This chapter applies to advisors of both MS and PhD students. If you are assigned to be the preliminary advisor of a new student, we ask that you read this entire chapter before starting to advise the student. In the past, first-year students have complained that they get very little advising – their advisors sign their quarterly plans without asking any questions, and otherwise ignore them. We hope that this handbook will help you to be a more effective and more supportive advisor. This is an important part of graduate education, and all of us who are involved in the graduate program need to do our share. If you feel for some reason unable to put in the required time and effort, you may ask to have the student transferred to another advisor.
Every new student is assigned a “preliminary advisor” by the Graduate Program Coordinator. Usually these assignments are based on mathematical interests expressed by the students when they apply; occasionally they are based on other connections between a student and a particular faculty member. For PhD students, the preliminary advisor will be responsible for the student until some time in the second or third year, at which time the student will choose a PhD thesis advisor. During their second year, some MS students will choose a Master’s advisor in their field of concentration to chair the student’s supervisory committee. MS students who transfer to the PhD program may stay with their preliminary advisor until they choose a PhD advisor.
For both PhD and MS students, a student may change preliminary advisors at any time if another faculty member agrees to take over as advisor. To make the change official, the student needs to fill out a form, available in the Student Services Office, C-36. There are many reasons why a student might decide to change advisors, and you should not assume that such a change implies any reflection on your personal advising style or capabilities.
Finding out about the program
In order to be an effective advisor, you should know at least as much about the program requirements as the student does. The authoritative source for program information is the Graduate Program section of the departmental website. There you will find up-to-date information about the programs, including pages for each of the following. We urge you to look these over before you meet your advisee.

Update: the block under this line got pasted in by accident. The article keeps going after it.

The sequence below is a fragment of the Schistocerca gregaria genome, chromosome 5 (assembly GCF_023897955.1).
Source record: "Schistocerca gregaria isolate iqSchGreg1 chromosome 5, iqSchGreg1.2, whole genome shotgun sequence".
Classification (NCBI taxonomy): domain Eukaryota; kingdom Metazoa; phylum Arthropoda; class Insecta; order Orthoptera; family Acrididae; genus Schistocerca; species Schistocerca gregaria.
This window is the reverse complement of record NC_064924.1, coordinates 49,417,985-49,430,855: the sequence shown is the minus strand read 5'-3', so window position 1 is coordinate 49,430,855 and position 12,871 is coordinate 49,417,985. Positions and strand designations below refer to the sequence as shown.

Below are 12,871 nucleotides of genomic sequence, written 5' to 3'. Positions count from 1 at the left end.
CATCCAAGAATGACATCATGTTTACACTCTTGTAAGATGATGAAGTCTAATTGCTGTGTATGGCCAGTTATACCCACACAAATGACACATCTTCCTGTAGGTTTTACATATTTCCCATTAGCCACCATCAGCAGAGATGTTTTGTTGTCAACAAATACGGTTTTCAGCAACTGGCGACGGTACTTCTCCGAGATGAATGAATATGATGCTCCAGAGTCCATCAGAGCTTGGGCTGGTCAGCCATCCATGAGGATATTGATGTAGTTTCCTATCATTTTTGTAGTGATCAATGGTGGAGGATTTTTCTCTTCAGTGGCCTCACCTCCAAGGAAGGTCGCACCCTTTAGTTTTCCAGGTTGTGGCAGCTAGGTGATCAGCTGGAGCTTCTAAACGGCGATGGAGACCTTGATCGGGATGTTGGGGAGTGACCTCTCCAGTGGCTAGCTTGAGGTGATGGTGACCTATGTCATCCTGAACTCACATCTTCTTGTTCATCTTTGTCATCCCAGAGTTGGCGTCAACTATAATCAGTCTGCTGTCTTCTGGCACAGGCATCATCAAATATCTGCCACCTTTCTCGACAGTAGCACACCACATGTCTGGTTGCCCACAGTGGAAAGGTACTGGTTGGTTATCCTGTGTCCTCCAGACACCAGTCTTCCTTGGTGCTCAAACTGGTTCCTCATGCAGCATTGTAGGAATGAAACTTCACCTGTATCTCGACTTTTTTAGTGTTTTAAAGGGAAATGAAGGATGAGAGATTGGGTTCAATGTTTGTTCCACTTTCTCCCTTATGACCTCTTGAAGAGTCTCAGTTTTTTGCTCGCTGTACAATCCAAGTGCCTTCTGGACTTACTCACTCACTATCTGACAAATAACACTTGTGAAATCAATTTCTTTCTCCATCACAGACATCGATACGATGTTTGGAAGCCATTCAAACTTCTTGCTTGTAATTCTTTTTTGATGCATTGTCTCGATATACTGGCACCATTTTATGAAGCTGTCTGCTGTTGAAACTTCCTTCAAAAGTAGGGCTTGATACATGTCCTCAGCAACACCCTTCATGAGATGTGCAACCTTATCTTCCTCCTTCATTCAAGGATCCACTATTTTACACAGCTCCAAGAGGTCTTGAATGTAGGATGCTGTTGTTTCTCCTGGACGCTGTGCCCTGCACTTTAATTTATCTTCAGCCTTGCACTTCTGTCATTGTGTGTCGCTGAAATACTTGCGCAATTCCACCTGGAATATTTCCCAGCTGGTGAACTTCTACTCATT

- Degree Requirements: The bottom line – this lists the courses, exams, and other requirements necessary for getting a Master’s degree or PhD. See also Master’s Degree Options, below.
- Normal Progress: The milestones that students must pass at specified times in order to be considered to be making normal progress through the program. For first-year PhD students, the most important requirements are (a) pass (meaning a grade of 3.0 or higher) all three quarters of at least two of our four core graduate courses during the first year, (b) pass at least eight courses during the first year, and (c) pass two prelims (not both in analysis) by September of the second year (one of them can be a “course pass,” obtained by earning grades of 3.8 or better in each of the three quarters of the corresponding core graduate course).
- For most Master’s students, the requirements for normal progress can be summarized as follows: complete at least eight one-quarter courses satisfactorily (3.0 or better) by the end of the first year, and finish the degree by the end of the second. See the website for the particulars.
- Exams: Here you’ll find detailed information about all the exams that have to be taken by PhD students: language exams, preliminary exams, the general exam, and the final exam. The prelims are most relevant to new students.
- Registration Guidelines: The rules describing what courses students can sign up for. The important thing here is that first-year students are expected to sign up for three courses (not counting seminars) each quarter; this may include Math 600, and for PhD students it may include at most one 400-level math course. (MS students may take more than one 400-level course at a time.) Every supported student needs to sign up for a minimum of 10 credits each quarter.
- Transferring to the PhD program: Details about how Master’s students may apply to transfer to the PhD program. The deadline for completed applications is the end of the second week of Spring quarter.
- Frequently Asked Questions about the programs.
Finding out about the student
Before you advise a student, you should find out about the student’s background and goals. The first source of information is the student’s application, available on-line. To access this, you need to have filled out an access form for the Graduate School – if you’ve done this in the past, you should still have access. Otherwise, get the form from the staff in C-36. If you have any questions about what you see in the student’s file, consult with the chair of Graduate Admissions: he or she might be able to give you some more insight into the student’s circumstances based on experiences gained during the admissions process. Finally, the best source of up-to-date first-hand information is the student; see the next paragraphs.
Meeting with new graduate students
New students arrive at least a week before the beginning of Autumn quarter for orientation and TA training, and they are told who their advisor is during orientation (typically one week before classes start). Please contact the student to set up a meeting. The two days before classes start might be good times for this; otherwise, you must meet in the first week of Autumn quarter, preferably on the first day.